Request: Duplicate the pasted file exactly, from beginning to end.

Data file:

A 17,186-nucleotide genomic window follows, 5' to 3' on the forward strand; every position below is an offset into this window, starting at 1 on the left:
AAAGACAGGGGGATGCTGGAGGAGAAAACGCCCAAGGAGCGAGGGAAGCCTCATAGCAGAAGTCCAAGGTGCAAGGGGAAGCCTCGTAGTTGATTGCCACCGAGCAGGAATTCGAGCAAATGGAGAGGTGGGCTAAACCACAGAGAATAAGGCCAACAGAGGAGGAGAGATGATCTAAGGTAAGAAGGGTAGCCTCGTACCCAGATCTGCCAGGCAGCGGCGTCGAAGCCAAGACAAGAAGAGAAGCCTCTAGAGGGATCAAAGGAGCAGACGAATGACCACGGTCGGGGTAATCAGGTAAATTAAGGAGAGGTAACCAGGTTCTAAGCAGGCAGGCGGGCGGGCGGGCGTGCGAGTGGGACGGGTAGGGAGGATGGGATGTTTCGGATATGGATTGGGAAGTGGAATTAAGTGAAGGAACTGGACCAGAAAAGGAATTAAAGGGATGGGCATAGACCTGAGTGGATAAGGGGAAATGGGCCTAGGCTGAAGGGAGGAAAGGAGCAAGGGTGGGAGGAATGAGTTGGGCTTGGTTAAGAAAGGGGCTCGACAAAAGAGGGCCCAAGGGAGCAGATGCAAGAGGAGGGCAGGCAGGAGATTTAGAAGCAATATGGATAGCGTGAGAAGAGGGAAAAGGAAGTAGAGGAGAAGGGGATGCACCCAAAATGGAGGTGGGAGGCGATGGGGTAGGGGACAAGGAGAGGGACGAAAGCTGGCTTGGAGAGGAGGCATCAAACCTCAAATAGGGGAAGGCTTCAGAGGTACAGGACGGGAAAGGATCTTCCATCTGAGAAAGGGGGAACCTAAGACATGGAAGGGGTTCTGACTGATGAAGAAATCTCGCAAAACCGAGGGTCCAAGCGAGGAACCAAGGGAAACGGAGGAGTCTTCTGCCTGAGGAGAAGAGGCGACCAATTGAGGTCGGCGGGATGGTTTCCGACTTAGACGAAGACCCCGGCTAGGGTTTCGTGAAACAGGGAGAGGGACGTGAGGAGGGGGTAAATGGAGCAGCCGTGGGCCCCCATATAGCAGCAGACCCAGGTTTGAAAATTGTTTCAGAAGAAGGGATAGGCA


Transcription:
A 17,186-nucleotide genomic window follows, 5' to 3' on the forward strand; every position below is an offset into this window, starting at 1 on the left:
AAAGACAGGGGGATGCTGGAGGAGAAAACGCCCAAGGAGCGAGGGAAGCCTCATAGCAGAAGTCCAAGGTGCAAGGGGAAGCCTCGTAGTTGATTGCCACCGAGCAGGAATTCGAGCAAATGGAGAGGTGGGCTAAACCACAGAGAATAAGGCCAACAGAGGAGGAGAGATGATCTAAGGTAAGAAGGGTAGCCTCGTACCCAGATCTGCCAGGCAGCGGCGTCGAAGCCAAGACAAGAAGAGAAGCCTCTAGAGGGATCAAAGGAGCAGACGAATGACCACGGTCGGGGTAATCAGGTAAATTAAGGAGAGGTAACCAGGTTCTAAGCAGGCAGGCGGGCGGGCGGGCGTGCGAGTGGGACGGGTAGGGAGGATGGGATGTTTCGGATATGGATTGGGAAGTGGAATTAAGTGAAGGAACTGGACCAGAAAAGGAATTAAAGGGATGGGCATAGACCTGAGTGGATAAGGGGAAATGGGCCTAGGCTGAAGGGAGGAAAGGAGCAAGGGTGGGAGGAATGAGTTGGGCTTGGTTAAGAAAGGGGCTCGACAAAAGAGGGCCCAAGGGAGCAGATGCAAGAGGAGGGCAGGCAGGAGATTTAGAAGCAATATGGATAGCGTGAGAAGAGGGAAAAGGAAGTAGAGGAGAAGGGGATGCACCCAAAATGGAGGTGGGAGGCGATGGGGTAGGGGACAAGGAGAGGGACGAAAGCTGGCTTGGAGAGGAGGCATCAAACCTCAAATAGGGGAAGGCTTCAGAGGTACAGGACGGGAAAGGATCTTCCATCTGAGAAAGGGGGAACCTAAGACATGGAAGGGGTTCTGACTGATGAAGAAATCTCGCAAAACCGAGGGTCCAAGCGAGGAACCAAGGGAAACGGAGGAGTCTTCTGCCTGAGGAGAAGAGGCGACCAATTGAGGTCGGCGGGATGGTTTCCGACTTAGACGAAGACCCCGGCTAGGGTTTCGTGAAACAGGGAGAGGGACGTGAGGAGGGGGTAAATGGAGCAGCCGTGGGCCCCCATATAGCAGCAGACCCAGGTTTGAAAATTGTTTCAGAAGAAGGGATAGGCA